IBM Corp. and Software AG plan to work together to help corporate software developers write component-based electronic commerce applications, the companies announced at Software AG's user conference here in Heidelberg, Germany, yesterday.
The companies' alliance aims to enable software developers writing e-commerce applications with Software AG's new product Bolero to create Enterprise JavaBean components, which will run in IBM mainframe environments using either its CICS transaction server or its Component Broker. JavaBeans are Sun Microsystems Inc.'s component model for the Java programming language.
"Software AG and IBM share the same vision of e-business and a belief in components," said Val Rahmani, IBM's vice president for high-end systems sales, Europe, Middle East and Africa. "Bolero is the way to do this."
"IBM is endorsing Bolero as the tool of choice for these environments," said Rainer Glaap, Bolero product manager at Software AG.
Compatibility between Bolero, Component Broker and CICS is accomplished through what Software AG is calling CLIPS -- Bolero Component Library Integration Package. The first market-ready products resulting from the cooperation between Software AG and IBM can be expected in 1999, Glaap said.
CICS is a mainframe-based transaction server. The Component Broker is middleware downloaded into a server which links databases and other back-end transaction processes to distributed applications. The Component Broker also lets programming languages C++ and Java interoperate.
The alliance with IBM shows Software AG's attempt to play both sides of the fence when it comes to what are being called the components wars -- the industry fight to decide the standard for writing software in components. Only yesterday, Software AG's chairman, Erwin Koenigs, said that Microsoft's DCOM (Distributed Component Object Model) is crucial to its products, including EntireX middleware and Bolero. Today, IBM was crowing that Bolero supports Java Beans components, and its own Component Broker middleware, both based on CORBA (Common Request Object Broker Architecture).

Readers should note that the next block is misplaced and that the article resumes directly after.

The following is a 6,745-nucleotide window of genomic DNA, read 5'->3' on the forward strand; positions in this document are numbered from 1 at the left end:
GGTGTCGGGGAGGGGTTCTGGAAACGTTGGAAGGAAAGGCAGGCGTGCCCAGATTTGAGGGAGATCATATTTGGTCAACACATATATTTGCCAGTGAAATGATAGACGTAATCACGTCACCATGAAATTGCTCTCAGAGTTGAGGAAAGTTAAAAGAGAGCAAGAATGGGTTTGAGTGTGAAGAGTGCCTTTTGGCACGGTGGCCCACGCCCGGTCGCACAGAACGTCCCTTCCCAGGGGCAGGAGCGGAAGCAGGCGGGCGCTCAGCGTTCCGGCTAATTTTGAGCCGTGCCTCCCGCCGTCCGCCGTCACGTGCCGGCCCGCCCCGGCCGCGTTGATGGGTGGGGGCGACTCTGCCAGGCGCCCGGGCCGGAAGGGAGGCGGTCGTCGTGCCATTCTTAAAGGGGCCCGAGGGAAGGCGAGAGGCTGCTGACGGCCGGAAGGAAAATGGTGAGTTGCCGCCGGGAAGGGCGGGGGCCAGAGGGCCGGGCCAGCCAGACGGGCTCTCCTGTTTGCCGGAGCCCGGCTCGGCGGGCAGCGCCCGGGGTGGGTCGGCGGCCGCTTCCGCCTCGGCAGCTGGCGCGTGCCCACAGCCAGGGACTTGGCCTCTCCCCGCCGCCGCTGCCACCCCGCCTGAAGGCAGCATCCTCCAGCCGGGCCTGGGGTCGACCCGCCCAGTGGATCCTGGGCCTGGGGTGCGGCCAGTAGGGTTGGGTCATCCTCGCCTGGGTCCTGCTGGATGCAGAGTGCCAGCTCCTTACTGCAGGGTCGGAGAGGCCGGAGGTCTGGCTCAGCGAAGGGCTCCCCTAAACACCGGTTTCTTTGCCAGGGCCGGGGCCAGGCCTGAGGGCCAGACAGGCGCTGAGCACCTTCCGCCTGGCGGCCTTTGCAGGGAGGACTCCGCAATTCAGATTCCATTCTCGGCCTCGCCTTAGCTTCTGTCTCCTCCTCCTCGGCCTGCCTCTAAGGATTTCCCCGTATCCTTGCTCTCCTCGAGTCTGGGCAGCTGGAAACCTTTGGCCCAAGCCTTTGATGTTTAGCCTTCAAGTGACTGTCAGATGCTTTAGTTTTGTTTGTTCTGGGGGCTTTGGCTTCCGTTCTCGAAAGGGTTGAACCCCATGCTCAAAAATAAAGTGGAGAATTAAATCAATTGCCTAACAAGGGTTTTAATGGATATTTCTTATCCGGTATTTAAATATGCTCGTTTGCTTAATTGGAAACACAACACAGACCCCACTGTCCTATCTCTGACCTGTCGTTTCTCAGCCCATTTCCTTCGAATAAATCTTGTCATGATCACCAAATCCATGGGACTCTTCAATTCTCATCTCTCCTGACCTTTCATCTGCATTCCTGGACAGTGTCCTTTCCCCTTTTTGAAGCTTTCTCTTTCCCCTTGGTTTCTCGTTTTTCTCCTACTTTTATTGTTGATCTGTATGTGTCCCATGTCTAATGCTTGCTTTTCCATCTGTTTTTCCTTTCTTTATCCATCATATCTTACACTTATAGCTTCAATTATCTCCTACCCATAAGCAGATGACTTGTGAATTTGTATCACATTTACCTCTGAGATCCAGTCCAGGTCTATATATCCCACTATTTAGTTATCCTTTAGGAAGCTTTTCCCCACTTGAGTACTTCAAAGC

To confuse Software AG's listeners even further, Eric Brown, analyst with the Forrester Group Inc., told the audience of over 200 users that they should definitely choose between the two object models over the next 12 months.
Brown predicted that 20 percent of Fortune 1000 companies would decide to ignore Java, 50 percent would "follow the herd" with Microsoft -- utilizing Java in a COM environment -- 25 percent would go with the CORBA variation of Java, and 5 percent, the Java purists, would follow Sun's lead.
But Software AG's Glaap told the users: "We've got no religion. You don't have to decide -- Software AG will decide for you," because its products will integrate both standards, so that the developers don't have to even worry about it.
Although 43 percent of 200 attendees polled at the conference said they were beginning to use component technology in some of their applications, the component wars seem to leave some users cold.
"We have not even begun to componentize," said Martin Tavener, systems services manager with the Reed Travel Group, based in the U.K.
"It's interesting to listen to, but a far cry from the way things look today," added Walter Strauss, database designer for Vienna-based Spardat, an IT services company.